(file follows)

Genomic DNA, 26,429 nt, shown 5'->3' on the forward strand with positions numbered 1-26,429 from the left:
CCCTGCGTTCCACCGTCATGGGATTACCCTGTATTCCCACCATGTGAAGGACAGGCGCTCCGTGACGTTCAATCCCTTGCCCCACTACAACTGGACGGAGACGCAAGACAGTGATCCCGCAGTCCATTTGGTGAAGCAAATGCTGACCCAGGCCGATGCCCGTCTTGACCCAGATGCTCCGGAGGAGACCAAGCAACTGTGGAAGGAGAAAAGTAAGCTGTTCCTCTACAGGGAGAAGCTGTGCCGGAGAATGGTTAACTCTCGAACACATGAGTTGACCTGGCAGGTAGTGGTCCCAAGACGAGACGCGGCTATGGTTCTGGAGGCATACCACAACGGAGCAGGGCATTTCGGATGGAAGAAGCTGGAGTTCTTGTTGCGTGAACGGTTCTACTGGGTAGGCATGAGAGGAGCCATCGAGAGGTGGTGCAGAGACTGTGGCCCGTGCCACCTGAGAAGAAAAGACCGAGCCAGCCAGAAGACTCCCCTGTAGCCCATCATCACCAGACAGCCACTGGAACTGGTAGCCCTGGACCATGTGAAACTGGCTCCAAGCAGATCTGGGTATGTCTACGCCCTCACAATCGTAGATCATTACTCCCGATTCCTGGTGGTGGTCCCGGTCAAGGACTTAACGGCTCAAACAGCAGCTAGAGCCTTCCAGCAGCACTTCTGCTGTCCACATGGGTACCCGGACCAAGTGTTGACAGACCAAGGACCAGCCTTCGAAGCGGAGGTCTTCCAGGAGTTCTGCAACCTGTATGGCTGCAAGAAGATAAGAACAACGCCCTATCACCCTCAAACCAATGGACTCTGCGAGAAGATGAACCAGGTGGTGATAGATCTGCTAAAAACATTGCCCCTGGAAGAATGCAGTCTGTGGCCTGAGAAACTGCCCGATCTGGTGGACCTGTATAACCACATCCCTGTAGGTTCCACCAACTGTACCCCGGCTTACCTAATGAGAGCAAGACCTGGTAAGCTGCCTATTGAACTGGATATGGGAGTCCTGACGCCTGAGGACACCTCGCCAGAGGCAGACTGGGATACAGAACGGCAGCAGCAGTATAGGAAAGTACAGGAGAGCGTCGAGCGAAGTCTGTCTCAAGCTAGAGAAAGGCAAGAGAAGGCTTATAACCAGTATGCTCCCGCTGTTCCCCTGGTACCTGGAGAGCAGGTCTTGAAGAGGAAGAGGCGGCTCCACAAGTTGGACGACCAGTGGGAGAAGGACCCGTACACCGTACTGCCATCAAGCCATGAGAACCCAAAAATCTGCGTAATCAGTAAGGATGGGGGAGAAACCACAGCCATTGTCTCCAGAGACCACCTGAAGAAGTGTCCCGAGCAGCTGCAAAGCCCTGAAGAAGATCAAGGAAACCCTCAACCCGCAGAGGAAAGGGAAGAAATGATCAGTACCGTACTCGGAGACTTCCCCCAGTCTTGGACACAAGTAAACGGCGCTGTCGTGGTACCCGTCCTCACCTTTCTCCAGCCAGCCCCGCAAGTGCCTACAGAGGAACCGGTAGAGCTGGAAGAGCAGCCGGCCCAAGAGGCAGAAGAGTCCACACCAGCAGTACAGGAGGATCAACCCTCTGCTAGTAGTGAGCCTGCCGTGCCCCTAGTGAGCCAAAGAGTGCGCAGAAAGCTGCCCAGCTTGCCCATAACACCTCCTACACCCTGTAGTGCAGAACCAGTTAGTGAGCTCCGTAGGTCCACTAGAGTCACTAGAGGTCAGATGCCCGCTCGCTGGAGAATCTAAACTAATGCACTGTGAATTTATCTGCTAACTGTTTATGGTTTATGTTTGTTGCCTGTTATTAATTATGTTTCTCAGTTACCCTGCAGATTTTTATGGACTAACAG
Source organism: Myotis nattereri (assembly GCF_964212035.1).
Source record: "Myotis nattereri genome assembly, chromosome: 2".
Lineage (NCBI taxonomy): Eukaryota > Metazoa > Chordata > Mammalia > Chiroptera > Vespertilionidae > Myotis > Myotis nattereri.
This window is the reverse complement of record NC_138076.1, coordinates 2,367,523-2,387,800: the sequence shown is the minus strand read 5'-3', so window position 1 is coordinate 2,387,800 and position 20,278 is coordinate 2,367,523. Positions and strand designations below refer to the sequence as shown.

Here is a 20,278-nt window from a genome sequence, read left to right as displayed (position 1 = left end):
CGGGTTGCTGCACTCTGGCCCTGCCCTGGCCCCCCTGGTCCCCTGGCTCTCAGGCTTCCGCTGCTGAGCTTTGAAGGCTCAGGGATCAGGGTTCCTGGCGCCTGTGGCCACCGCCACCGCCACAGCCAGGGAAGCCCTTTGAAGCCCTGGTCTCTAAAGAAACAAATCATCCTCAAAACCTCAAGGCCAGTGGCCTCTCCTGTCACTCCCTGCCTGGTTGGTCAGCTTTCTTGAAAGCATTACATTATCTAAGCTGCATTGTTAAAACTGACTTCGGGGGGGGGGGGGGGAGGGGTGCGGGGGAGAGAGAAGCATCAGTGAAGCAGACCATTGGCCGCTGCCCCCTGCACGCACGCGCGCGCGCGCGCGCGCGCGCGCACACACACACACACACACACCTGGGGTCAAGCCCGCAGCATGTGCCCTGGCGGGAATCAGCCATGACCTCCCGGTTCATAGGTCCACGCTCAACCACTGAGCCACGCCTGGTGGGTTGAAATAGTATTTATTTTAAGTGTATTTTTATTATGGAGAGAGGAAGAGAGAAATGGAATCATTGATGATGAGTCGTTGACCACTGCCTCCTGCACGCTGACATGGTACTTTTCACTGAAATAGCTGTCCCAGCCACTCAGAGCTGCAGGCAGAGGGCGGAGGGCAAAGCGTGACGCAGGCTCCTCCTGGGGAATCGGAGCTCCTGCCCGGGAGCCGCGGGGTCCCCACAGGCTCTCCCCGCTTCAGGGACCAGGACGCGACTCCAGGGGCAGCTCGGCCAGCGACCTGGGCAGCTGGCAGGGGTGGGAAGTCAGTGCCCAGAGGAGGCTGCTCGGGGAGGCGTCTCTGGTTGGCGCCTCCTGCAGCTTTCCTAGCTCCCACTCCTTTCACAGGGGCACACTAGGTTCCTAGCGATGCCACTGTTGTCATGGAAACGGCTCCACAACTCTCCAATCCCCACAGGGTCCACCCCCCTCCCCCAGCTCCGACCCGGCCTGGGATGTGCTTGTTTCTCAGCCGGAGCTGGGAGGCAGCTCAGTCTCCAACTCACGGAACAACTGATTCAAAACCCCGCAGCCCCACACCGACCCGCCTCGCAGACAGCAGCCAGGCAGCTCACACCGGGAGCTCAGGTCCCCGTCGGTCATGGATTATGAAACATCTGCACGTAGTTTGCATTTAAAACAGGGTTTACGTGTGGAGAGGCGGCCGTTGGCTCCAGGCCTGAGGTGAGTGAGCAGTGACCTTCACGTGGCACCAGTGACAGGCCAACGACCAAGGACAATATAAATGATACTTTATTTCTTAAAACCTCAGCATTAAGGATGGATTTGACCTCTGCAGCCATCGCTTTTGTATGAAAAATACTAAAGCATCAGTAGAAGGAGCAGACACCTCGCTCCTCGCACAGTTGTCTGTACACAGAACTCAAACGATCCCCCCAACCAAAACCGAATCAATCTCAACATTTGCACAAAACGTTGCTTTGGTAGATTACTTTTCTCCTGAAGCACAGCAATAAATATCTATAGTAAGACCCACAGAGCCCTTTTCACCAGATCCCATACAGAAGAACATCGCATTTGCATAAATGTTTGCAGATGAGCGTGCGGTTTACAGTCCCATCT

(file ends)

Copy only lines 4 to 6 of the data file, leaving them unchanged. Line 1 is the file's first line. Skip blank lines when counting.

Source record: "Myotis nattereri genome assembly, chromosome: 2".
Lineage (NCBI taxonomy): Eukaryota > Metazoa > Chordata > Mammalia > Chiroptera > Vespertilionidae > Myotis > Myotis nattereri.
This window is the reverse complement of record NC_138076.1, coordinates 2,367,523-2,387,800: the sequence shown is the minus strand read 5'-3', so window position 1 is coordinate 2,387,800 and position 20,278 is coordinate 2,367,523. Positions and strand designations below refer to the sequence as shown.